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Lateral system of CFS bearing wall building over Podium

Lateral system of CFS bearing wall building over Podium

Lateral system of CFS bearing wall building over Podium

Hello All!

I am working on a 9 story CFS bearing wall building over 4 story concrete Podium in Washington DC metro area. The building is seismically governed in both directions. We are using Flat Strap braces at the upper levels and concrete shear walls below podium.

If I were to utilize two-stage analysis for the lateral system, I could reduce seismic story shears by about 25% compared to analyzing the entire building as one building. However, I am not sure how I could justify two-stage analysis without knowing building drifts and period for the upper portion of the building. This is because we are delegating the design of braced frames above to contractor’s specialty engineer.

What is the industry standard for this analysis? I would like not to penalize the superstructure lateral system, but not sure how I can avoid it. Any guidance and resources you could provide would be greatly appreciated.


RE: Lateral system of CFS bearing wall building over Podium

The flat strap bracing can be approximated as a concentric braced frame to get you in the ballpark for the upper structure drifts and periods. At 9 stories they may be hard pressed to get the end connections to work at the lower levels for flat straps and might end up with actual steel frames.

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RE: Lateral system of CFS bearing wall building over Podium

Such is the double edged sword of delegated design. You can do a preliminary analysis and get a ballpark for the stiffness and then set a limit for the SSE to ensure the overall design remains valid - but if, for some reason, they find they cannot meet that stiffness requirement and the building is thrown back to a one-stage analysis your firm could be on the hook for the difference in price in construction - ouch. For projects of that size, a contractor is often on board early - even if it's not design build - to provide destructibility reviews and cost estimating. If so, they may be able to get you in touch with their SSE and you guys can work together - a novel and outlandish concept, I know.

Otherwise, you can either leave well enough alone and do the single stage analysis and the owner has to pay for 25% more building but your life is easier or you can you can go back to your client/the owner and say "for $X,XXX now, we can do a little more work and save you as much as $X,XXX,XXX later."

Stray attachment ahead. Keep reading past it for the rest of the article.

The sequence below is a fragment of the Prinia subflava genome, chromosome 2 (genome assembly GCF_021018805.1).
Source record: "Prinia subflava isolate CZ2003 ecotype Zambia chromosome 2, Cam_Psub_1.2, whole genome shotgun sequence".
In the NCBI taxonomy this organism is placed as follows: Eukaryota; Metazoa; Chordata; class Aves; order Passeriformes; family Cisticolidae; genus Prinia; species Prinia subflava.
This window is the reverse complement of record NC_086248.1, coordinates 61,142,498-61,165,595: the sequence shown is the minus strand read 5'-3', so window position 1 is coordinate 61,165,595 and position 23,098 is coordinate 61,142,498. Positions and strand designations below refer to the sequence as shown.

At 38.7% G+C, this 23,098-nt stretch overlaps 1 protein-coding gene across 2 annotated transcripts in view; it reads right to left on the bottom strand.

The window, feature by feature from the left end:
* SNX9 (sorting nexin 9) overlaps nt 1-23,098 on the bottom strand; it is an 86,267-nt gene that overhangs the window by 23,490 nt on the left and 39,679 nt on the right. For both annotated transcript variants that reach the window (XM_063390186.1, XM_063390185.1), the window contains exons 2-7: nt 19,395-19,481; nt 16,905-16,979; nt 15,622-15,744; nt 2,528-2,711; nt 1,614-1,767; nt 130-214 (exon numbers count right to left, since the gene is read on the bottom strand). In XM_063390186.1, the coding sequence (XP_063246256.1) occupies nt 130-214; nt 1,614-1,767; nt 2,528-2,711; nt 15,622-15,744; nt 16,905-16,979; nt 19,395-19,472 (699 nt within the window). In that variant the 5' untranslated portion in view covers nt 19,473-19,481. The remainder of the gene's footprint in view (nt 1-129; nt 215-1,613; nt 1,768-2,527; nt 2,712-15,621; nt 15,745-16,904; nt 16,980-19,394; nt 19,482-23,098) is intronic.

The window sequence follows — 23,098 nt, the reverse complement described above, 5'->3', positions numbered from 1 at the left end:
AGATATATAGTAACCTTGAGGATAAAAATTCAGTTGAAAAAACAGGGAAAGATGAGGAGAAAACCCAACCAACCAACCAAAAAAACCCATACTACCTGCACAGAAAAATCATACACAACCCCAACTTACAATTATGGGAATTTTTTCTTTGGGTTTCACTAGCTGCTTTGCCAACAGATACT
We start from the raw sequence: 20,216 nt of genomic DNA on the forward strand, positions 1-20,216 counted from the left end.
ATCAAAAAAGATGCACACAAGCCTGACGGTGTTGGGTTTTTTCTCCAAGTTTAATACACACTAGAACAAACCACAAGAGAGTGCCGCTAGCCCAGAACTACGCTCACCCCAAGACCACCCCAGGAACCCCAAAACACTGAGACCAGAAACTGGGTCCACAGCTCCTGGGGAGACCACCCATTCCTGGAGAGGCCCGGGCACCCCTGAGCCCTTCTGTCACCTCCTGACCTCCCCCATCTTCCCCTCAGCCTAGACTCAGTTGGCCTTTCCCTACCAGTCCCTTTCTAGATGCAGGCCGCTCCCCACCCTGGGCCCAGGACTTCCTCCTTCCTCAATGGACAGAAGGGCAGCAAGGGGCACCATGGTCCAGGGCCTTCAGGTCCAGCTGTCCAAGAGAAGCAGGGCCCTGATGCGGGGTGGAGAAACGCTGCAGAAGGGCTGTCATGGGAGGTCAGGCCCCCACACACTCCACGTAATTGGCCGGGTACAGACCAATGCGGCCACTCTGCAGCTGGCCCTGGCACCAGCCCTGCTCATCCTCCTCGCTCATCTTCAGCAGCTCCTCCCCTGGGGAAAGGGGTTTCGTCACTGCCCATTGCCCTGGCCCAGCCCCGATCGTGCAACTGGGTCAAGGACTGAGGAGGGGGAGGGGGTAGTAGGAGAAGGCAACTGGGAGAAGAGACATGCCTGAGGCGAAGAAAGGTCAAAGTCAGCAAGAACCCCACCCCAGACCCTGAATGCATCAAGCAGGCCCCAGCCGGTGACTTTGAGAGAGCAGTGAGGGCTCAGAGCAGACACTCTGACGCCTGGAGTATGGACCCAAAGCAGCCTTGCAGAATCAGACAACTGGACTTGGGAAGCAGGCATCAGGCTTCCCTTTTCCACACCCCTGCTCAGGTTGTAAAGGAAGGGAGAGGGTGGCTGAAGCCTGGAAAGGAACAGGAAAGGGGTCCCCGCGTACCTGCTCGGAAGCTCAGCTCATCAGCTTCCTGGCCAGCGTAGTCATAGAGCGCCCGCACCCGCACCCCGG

RE: Lateral system of CFS bearing wall building over Podium

Some questions for you:

1) Is the concrete structure lateral system walls or moment frames? If it's walls, how long on average?

2) On average, how long will your CFM walls be?

I love the two stage business and use it often on 2+4 story wood buildings. It produces economical results and is often more reflective of true behavior in my opinion.

Unfortunately, it's pretty difficult to get super accurate with this kind of thing even if you are not doing the delegated design stuff. In my opinion, however, high levels of accuracy are not required. Seismic is always rough stuff so I support the telling of a reasonable story and the strategic acceptance of a little risk.

Consider some of the tricky things that would have to go into an accurate assessment of relative periods etc:

1) Accounting for all of the non-lateral CFM walls.

2) Determining whether or not your concrete shear walls rock at their bases.

3) The gobs of approximation that go into long term concrete stiffness and deformation estimates.

4) Accounting for the fact that much of your CFM structure period estimate work will depend heavily on the shear wall base connections which will suffer from elongation, slip, and even meaningful vertical deformation of the transferring concrete structure in many cases.

5) Soil-structure interaction at your foundations.

I'd make reasonable estimates of the things that matter and then, if a rigid base model makes sense to you, let loose the dogs of war / strategic business risk. Successful, free market, private sector structural engineering practice requires some -- not insignificant -- boldness. Put it to work for you and yours.

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